While the rest of the world was locked down in quarantine, Saida Woolf's imagination was running wild.

To be fair, the 16-year-old has always lived in an evocative world of artistry. In May of last year, she turned her attention to creating her own comic strip.

"This comic is basically the story I wanted to read when I was younger. It’s a fun mix of fantasy and super heroes with strong female characters," said Woolf.

Although she claims to have read only a few comics in her lifetime, Woolf said drawing them was a whole different story.

"I've always liked cartoons and animated stuff, and I've always loved telling stories through pictures. Comics are an accessible way for me to tell stories that are in my head," she said.

While in 8th grade, Woolf won a contest creating a video game. She used her winnings to purchase an iPad and an Apple Pen.

"It's been the best investment, ever," said her mother, Joanne, with her father, Reagan, in agreement.

With tools in hand, Saida gave birth to her first comic strip, which she calls "Soulstream."

Asked to describe her comic, Saida said: "Marie and Markus discover an alternate dimension known as the Mirror World where their entire city has been destroyed and replaced by a volcanic wasteland. Marie is contacted by the Mage Goddess who gives her a magical Ocean Bracelet that transforms Marie, allowing her to control water as the superhero Soulstream in order to help save it."

Once she had a solid foundation for a working strip, Saida sent a pdf of her comic idea to Brendan Deneen, chief executive officer of Scout Comics.

"As the CEO of a comic book company, I've seen many, many submissions over the years. I open every single proposed comic book series sent to Scout with excitement... is this one going to be our next big hit? Am I going to fall in love with this one the way I fell in love with Marvel and DC titles back in the '80s when I was a kid? Even when we pass on projects, I'm always impressed with the time and care creators put into their work," said Deneen.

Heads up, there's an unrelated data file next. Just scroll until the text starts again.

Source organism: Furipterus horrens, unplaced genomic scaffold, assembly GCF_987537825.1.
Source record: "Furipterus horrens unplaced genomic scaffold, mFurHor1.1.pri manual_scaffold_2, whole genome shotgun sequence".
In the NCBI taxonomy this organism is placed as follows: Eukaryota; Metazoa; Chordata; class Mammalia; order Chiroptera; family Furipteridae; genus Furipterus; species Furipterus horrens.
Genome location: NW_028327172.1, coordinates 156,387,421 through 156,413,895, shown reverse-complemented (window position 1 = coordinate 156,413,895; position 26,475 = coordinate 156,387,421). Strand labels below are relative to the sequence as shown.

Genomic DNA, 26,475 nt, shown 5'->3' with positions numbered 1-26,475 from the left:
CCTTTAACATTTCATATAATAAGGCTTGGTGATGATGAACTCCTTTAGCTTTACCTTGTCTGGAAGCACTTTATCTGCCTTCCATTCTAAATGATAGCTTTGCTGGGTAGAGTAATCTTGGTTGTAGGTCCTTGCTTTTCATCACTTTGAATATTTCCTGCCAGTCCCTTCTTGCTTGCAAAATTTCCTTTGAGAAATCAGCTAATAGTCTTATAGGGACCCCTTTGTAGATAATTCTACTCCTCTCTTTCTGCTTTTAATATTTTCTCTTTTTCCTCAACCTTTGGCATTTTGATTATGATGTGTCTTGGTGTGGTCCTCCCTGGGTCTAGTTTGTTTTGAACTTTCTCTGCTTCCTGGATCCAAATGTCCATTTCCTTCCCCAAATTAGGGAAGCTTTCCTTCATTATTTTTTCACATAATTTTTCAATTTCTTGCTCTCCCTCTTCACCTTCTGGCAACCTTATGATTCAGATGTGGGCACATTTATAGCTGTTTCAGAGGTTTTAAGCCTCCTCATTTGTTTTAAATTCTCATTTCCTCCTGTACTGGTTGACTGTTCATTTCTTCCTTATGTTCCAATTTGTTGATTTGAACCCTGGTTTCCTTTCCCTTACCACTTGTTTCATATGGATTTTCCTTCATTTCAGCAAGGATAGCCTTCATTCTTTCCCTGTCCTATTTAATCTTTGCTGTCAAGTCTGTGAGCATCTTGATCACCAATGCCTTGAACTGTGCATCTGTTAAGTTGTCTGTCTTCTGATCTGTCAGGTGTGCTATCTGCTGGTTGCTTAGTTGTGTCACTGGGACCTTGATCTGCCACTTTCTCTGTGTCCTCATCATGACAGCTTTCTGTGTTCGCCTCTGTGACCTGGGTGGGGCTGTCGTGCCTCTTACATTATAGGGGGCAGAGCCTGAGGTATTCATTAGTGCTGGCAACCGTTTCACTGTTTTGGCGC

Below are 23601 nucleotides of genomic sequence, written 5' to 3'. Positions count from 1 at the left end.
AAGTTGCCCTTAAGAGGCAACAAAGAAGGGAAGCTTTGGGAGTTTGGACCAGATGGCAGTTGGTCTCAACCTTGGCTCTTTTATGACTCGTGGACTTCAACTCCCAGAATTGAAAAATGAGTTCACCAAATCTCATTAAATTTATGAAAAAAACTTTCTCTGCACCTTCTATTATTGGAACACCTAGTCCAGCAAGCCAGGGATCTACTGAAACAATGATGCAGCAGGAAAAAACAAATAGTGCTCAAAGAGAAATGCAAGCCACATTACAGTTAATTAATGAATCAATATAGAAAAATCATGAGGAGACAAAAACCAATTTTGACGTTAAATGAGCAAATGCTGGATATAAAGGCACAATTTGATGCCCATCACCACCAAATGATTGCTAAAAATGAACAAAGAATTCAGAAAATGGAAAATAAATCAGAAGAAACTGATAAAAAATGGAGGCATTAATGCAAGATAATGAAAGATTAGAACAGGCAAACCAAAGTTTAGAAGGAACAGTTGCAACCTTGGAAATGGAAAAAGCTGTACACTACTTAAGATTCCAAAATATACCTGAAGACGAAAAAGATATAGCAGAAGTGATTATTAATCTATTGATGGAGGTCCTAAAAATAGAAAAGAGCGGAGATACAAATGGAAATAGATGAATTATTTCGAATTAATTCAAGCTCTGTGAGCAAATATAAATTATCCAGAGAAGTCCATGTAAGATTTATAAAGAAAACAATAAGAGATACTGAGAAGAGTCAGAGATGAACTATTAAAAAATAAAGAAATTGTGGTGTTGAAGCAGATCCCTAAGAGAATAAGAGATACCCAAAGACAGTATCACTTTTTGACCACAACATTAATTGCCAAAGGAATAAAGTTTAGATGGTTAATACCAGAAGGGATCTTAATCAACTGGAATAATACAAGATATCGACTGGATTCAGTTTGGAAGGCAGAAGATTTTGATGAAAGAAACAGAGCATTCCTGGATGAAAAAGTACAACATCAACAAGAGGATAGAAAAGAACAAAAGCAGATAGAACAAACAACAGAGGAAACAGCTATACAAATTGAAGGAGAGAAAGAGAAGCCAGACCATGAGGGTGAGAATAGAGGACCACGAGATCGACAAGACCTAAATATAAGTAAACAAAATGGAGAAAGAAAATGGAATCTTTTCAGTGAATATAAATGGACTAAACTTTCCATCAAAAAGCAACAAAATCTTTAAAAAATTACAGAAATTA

Furthermore, Deneen said he is not often genuinely surprised by a submission.

"But when it DOES happen, it's a pretty great feeling," he said, adding, "Case in point. 'Soulstream' by Saida Woolf. It's a superhero comic book with a female protagonist. It's stylized and cool. It feels fresh and original."

Finishing her junior year at Valley Oak Charter School, Saida says she continues to work on her comic in addition to her school work.

"Now that my classes are all wrapping up and coming to an end, I have a lot more time to work on my comic," Saida said.

When Saida first began working on her comic, she brought her mother the first seven pages to seek her opinion.

Said Joanne, "I told her that I know I'm her mom, but this is really good. I suggested she submit it to a couple of places."

Expecting her daughter to get a few initial rejection letters, Joanne said she was hoping with the rejections would come feedback for improvement.

Said Joanne, "The first place she submitted to was Scout, a publisher that caters to new authors but allows them to retain the rights. They said they really liked it, and it was not like anything they had seen."

Good friend Cora Sweeney also caught the comic fever when she and Saida attended the Comic Con convention held in Bakersfield last year.

“Saida’s work and success is so inspiring to me. 'Soulstream' is exactly what is needed right now when so many other comics are disappointing. She developed strong and memorable characters. I cannot wait to see more as it comes out! I am so proud of her,” said Sweeney.

Sweeney's mother, Brandy, said she was proud of the friendship her daughter has with Saida.

"Cora is so excited about it and could not be more supportive of Saida’s success. I love seeing a true friendship of caring and support in these two. They truly lift each other up when teen girls can sometimes be competitive. Cora really will do everything she can to help continue Saida’s success. Cora was the first to get some merchandise from Scout Comics," said Brandy Sweeney.

"Soulstream" will first publish as a set of five books, with 20-page issues. It will be sold at selected comic shops, and published by Scout Comics.

Said Saida, "Once these five issues are published, I think I will continue with this same series. At some point I want to go to college, but I'm still trying to figure that all out."

Said Deneen, "I'm proud that Scout gets to be the publisher who introduces Saida to the world. When she's writing and drawing Black Widow and Wonder Woman in the future... when 'Soulstream' ends up as the number 1 new animated streaming show in the world... I'll look back and remember that feeling when I first opened the PDF that Saida sent to us."

For more information or to purchase Soulstream merchandise, visit https://www.scoutcomics.com/blogs/news/scout-comics-proudly-presents-soulstream-a-new-all-age-scoot-imprint-title.

Recommended for you